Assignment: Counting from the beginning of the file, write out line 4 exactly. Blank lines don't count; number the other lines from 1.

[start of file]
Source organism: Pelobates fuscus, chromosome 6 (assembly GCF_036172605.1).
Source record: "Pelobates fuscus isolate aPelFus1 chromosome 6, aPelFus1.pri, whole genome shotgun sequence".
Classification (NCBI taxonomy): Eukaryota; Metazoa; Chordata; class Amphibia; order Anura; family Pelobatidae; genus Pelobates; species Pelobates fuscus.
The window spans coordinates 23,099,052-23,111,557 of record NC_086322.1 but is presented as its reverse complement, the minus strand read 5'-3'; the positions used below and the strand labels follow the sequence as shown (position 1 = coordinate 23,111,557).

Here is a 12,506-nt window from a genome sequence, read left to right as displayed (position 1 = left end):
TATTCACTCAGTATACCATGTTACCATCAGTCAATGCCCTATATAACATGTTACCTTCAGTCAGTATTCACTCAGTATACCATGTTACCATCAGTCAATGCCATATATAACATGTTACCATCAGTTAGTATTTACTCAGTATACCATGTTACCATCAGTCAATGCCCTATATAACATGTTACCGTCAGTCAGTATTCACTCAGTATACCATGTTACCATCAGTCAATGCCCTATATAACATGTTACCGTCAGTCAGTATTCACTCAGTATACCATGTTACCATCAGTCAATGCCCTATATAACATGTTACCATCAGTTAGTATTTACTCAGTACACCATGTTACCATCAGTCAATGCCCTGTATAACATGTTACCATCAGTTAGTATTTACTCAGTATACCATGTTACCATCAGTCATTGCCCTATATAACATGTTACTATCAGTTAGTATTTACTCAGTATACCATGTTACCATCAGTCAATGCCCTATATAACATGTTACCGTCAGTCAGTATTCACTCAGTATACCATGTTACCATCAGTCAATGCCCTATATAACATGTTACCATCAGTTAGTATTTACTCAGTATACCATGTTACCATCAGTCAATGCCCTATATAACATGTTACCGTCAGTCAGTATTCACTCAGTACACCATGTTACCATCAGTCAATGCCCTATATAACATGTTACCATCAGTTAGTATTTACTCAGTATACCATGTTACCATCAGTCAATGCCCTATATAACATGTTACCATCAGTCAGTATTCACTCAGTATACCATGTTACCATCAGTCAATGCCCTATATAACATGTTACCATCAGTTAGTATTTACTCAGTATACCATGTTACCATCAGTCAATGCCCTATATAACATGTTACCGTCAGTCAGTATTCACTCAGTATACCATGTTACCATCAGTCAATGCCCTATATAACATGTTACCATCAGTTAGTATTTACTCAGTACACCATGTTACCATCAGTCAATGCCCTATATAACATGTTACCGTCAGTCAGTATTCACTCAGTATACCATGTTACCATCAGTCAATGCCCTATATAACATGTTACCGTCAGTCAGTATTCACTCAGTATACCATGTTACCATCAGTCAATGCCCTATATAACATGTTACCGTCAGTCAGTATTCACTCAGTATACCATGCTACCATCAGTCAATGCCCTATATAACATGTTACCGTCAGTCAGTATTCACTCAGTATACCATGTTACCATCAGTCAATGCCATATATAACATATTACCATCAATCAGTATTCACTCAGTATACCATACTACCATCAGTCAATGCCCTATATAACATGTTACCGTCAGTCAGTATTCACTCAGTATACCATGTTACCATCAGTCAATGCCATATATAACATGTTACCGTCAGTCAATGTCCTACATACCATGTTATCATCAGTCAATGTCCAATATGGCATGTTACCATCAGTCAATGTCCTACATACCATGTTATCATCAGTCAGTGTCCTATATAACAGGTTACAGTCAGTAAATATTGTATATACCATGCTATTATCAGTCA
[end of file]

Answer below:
The window spans coordinates 23,099,052-23,111,557 of record NC_086322.1 but is presented as its reverse complement, the minus strand read 5'-3'; the positions used below and the strand labels follow the sequence as shown (position 1 = coordinate 23,111,557).